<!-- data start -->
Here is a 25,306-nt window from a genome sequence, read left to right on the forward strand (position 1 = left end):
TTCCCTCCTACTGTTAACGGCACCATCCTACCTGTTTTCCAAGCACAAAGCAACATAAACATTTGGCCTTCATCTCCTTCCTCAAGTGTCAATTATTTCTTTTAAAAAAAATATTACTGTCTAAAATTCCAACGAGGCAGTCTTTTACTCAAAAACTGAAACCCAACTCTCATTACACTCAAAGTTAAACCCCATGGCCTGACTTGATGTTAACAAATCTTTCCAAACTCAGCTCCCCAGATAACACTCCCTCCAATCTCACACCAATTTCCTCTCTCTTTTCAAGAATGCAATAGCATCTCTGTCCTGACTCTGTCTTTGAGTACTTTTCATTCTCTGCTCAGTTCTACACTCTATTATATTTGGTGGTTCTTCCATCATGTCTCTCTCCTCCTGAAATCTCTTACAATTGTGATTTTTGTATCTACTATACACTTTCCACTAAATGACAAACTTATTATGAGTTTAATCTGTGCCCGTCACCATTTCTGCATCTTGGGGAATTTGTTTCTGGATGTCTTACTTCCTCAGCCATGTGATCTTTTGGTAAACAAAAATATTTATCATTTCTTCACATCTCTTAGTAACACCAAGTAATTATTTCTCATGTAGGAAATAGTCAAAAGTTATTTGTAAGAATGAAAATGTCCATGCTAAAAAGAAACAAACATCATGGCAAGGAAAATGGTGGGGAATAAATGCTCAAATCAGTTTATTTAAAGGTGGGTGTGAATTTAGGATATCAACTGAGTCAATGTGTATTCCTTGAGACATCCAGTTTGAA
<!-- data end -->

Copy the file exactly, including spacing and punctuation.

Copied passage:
Here is a 25,306-nt window from a genome sequence, read left to right on the forward strand (position 1 = left end):
TTCCCTCCTACTGTTAACGGCACCATCCTACCTGTTTTCCAAGCACAAAGCAACATAAACATTTGGCCTTCATCTCCTTCCTCAAGTGTCAATTATTTCTTTTAAAAAAAATATTACTGTCTAAAATTCCAACGAGGCAGTCTTTTACTCAAAAACTGAAACCCAACTCTCATTACACTCAAAGTTAAACCCCATGGCCTGACTTGATGTTAACAAATCTTTCCAAACTCAGCTCCCCAGATAACACTCCCTCCAATCTCACACCAATTTCCTCTCTCTTTTCAAGAATGCAATAGCATCTCTGTCCTGACTCTGTCTTTGAGTACTTTTCATTCTCTGCTCAGTTCTACACTCTATTATATTTGGTGGTTCTTCCATCATGTCTCTCTCCTCCTGAAATCTCTTACAATTGTGATTTTTGTATCTACTATACACTTTCCACTAAATGACAAACTTATTATGAGTTTAATCTGTGCCCGTCACCATTTCTGCATCTTGGGGAATTTGTTTCTGGATGTCTTACTTCCTCAGCCATGTGATCTTTTGGTAAACAAAAATATTTATCATTTCTTCACATCTCTTAGTAACACCAAGTAATTATTTCTCATGTAGGAAATAGTCAAAAGTTATTTGTAAGAATGAAAATGTCCATGCTAAAAAGAAACAAACATCATGGCAAGGAAAATGGTGGGGAATAAATGCTCAAATCAGTTTATTTAAAGGTGGGTGTGAATTTAGGATATCAACTGAGTCAATGTGTATTCCTTGAGACATCCAGTTTGAA